CHECK OUT: Bitter Voters for Obama (Hat tip to Jack and Jill Politics)

Just priceless...Bill Clinton in 1991, while running for president:
"The reason (George H. W. Bush's tactic) works so well now is that you have all these economically insecure white people who are scared to death," Clinton was quoted saying by the Los Angeles Times in September 1991. SOURCE
Will the Clinton camp put away the fake outrage now?
UPDATE: Thomas Frank, author of "What's the Matter with Kansas," weighs in on the "bitter" flap.

UPDATE: dnA breaks it down at Jack and Jill Politics:
But this is how white folks "keep it real," by demanding that Rhodes Scholars tell folksy stories to hide their intellect, by rewarding New England blue bloods for wearing cowboy hats and talking in affected southern accents, by punishing C students as elite because they ordered Swiss on a cheesesteak. Prioritizing cultural norms at the expense of a substantive debate is no less a hustle for Clinton and McCain than it was for Marion Barry.

If there's a lesson working class white folks can learn from the black community, it's that these people are hustlers, and just because they look, talk, or act like you, doesn't mean they will do a thing for you.

It bears mentioning that any sociologist or historian will tell you Obama is factually correct. There is a reason the Ku Klux Klan's rise and rebirth occurred during the two most economically depressed moments in the history of the American South, Reconstruction and the Great Depression. There is a reason radical Islam appeals to the destitute, and there is a reason Louis Farrakhan and Chuck Colson find so many converts in prison. (SOURCE)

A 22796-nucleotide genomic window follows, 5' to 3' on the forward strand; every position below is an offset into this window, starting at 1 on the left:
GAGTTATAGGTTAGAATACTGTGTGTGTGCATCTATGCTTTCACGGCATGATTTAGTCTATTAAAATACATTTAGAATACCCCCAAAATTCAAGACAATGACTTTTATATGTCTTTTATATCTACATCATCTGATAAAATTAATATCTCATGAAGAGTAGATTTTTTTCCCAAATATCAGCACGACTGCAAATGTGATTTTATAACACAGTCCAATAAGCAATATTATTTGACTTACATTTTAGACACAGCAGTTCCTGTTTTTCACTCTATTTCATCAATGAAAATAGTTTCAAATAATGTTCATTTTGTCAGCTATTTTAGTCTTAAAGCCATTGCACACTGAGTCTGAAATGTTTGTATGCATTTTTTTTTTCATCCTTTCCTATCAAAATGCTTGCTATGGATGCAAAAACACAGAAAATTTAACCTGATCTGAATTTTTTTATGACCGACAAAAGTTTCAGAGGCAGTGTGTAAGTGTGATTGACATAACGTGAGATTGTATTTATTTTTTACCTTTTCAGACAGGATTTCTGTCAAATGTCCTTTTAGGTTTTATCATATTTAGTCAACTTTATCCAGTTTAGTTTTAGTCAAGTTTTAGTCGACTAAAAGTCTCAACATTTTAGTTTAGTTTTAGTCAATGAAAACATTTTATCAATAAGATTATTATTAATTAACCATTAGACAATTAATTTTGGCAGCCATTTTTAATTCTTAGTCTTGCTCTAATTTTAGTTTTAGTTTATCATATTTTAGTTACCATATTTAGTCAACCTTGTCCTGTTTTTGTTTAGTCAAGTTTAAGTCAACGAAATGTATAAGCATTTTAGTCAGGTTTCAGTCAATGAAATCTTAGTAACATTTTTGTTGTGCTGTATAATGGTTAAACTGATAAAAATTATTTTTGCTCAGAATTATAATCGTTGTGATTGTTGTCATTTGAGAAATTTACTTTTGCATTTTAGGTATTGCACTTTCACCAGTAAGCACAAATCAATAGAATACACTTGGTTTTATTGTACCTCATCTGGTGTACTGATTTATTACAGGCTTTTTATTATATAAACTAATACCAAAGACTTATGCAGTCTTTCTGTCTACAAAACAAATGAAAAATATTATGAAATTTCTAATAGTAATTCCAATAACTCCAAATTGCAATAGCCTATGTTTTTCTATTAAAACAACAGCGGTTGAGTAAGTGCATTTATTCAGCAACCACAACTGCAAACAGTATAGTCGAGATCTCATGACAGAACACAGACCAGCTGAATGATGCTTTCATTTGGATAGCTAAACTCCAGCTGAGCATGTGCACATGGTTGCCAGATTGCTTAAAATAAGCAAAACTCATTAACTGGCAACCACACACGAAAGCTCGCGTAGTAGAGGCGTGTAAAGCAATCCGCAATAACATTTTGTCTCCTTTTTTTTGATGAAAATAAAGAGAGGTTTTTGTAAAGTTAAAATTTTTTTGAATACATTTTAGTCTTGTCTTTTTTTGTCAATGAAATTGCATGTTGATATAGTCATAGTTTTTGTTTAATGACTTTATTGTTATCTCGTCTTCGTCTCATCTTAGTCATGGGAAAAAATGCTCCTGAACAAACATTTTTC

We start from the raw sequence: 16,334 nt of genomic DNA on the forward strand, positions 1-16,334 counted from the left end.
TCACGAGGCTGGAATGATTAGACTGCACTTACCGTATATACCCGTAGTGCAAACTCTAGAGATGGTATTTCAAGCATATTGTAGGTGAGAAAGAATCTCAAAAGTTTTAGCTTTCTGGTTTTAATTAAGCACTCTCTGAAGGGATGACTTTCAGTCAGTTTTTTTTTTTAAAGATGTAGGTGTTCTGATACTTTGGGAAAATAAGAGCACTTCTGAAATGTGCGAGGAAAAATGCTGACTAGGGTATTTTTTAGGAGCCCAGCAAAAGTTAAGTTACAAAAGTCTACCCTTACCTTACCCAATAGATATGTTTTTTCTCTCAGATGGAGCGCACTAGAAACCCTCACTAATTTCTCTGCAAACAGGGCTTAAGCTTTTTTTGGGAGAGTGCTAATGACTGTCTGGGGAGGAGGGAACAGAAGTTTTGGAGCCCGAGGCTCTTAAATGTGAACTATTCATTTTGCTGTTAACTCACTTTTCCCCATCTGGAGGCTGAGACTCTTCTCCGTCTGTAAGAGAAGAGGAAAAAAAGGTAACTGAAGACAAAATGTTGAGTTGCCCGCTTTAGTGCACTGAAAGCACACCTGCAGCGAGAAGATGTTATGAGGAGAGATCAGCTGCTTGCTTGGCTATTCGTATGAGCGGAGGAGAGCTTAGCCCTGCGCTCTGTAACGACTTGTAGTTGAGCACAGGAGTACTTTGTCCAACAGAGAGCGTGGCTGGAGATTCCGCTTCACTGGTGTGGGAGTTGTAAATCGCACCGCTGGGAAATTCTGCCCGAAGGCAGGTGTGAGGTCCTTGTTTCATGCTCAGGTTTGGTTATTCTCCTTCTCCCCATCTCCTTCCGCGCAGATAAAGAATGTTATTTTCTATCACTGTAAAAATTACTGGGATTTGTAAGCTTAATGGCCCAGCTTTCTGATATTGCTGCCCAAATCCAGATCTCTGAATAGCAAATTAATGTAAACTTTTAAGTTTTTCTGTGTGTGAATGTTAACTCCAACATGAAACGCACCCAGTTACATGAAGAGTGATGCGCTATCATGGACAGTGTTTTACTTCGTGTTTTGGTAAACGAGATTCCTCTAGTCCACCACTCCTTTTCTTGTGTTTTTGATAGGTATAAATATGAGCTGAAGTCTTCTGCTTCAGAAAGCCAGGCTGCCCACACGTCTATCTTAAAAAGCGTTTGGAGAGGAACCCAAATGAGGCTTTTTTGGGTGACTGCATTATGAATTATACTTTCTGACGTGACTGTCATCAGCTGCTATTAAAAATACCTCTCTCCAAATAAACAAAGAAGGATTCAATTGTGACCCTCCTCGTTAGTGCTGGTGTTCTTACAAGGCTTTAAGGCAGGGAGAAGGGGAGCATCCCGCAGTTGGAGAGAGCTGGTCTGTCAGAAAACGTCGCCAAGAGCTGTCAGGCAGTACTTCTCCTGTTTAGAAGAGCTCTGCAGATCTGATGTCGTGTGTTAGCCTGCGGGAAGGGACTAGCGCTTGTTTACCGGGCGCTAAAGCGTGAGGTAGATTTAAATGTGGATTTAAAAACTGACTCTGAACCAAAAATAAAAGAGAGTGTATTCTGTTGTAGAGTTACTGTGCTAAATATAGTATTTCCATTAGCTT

GoldenAh said...

It's not just that the supporters of Billary are angry that she doesn't have a chance of winning the Dem. Nom. They are angry that it was supposedly stolen by cheating and affirmative action via caucuses by a black man (or half-black).

These Democrats don't mind black people as long as they know their place (as the help). Obama usurps that world view. Billary's been saying he cannot be elected because he is black since the get-go.

It's good to see Democrat supporters of Billary finally show their true colors: blacks are only votes to them, not intelligent and compelling competition.

NOLA radfem said...